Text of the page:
"We can't kill our way out” : A bipartisan vision for 21st century American foreign policy
October 26th, 2012
10:00 AM ET

"We can't kill our way out” : A bipartisan vision for 21st century American foreign policy

By Jane Harman,  Special to CNN

Editor's note: Jane Harman is the director of the Woodrow Wilson Center in Washington. She served nine terms as a Democratic member of the House of Representatives from California where she served on the Armed Services, Intelligence and Homeland Security Committees. The views expressed here are her own.

In spite of all the hoopla about bayonets and horses during Monday's presidential debate about America's role in the world, Governor Mitt Romney sounded surprisingly like President Barack Obama on the campaign trail four years ago:

"We can't kill our way out of this mess," Romney said. We're going to have to put in place a very comprehensive and robust strategy to help the world of Islam and other parts of the world ... reject this radical violent extremism."

Yes! At last, we have two presidential candidates who believe that playing whack-a-mole will never suffice.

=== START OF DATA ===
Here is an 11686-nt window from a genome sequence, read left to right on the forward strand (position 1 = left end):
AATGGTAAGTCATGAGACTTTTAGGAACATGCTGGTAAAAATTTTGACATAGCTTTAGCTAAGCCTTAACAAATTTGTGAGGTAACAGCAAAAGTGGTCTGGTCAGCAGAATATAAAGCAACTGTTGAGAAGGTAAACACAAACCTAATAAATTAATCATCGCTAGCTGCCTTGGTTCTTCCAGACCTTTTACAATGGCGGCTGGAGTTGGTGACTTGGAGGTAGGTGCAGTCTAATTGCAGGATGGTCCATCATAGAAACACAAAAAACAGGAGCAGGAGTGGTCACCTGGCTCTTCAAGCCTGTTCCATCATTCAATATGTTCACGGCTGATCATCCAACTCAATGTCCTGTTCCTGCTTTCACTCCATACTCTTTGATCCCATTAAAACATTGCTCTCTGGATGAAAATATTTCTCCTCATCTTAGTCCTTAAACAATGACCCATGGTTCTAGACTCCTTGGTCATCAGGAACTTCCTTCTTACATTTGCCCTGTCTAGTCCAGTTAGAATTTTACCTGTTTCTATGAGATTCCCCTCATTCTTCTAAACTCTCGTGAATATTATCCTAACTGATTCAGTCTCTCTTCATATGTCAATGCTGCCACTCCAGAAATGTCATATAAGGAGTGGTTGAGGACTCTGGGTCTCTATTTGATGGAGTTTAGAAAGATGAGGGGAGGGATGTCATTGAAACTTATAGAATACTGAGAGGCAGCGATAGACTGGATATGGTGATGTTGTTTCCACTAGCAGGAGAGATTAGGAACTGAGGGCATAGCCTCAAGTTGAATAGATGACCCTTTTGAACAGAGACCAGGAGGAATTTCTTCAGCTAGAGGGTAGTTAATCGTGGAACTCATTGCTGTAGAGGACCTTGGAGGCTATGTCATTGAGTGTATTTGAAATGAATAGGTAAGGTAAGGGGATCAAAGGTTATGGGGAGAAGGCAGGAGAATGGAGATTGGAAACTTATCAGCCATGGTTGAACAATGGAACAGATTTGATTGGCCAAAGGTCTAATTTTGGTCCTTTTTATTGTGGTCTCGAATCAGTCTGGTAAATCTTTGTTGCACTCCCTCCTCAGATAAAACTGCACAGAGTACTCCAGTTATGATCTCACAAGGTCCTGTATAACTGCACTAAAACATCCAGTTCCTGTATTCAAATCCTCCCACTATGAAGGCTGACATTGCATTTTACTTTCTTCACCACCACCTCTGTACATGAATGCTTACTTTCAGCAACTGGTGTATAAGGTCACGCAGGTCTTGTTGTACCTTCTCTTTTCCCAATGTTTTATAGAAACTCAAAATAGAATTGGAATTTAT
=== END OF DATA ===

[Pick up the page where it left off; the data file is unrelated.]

As Obama said when he ran for his first term, America is a country "whose strength abroad is measured not just by armies, but rather by the power of our ideals, and by our purpose to forge an even more perfect union at home."

Both candidates consistently made that case on Monday. While partisans panned the debate - and neither side appears to have gained much of an election bounce - I saw it as evidence that we're that much closer to articulating a much-needed bipartisan vision for projecting our values around the world.

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Filed under: Foreign Policy • Opinion • Security Brief
Panetta on Benghazi attack: 'Could not put forces at risk'
A protester reacts as the U.S. Consulate in Benghazi burns.
October 26th, 2012
01:28 AM ET

Panetta on Benghazi attack: 'Could not put forces at risk'

By Chris Lawrence

The U.S. military did not get involved during the attack on the U.S. mission in Benghazi, Libya, last month because officials did not have enough information about what was going on before the attack was over, Secretary of Defense Leon Panetta said Thursday.

At a Pentagon news briefing, Panetta said there was no "real-time information" to be able to act on, even though the U.S. military was prepared to do so.

"You don't deploy forces into harm's way without knowing what's going on," Panetta said. "(We) felt we could not put forces at risk in that situation."

A defense official provided more context on Panetta's comments about the decision-making involved in not sending U.S. troops to the consulate being attacked in Benghazi.

He said there was a drone aloft but not directly over the area at the time the attack began.

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Filed under: drones • Libya • Military • Panetta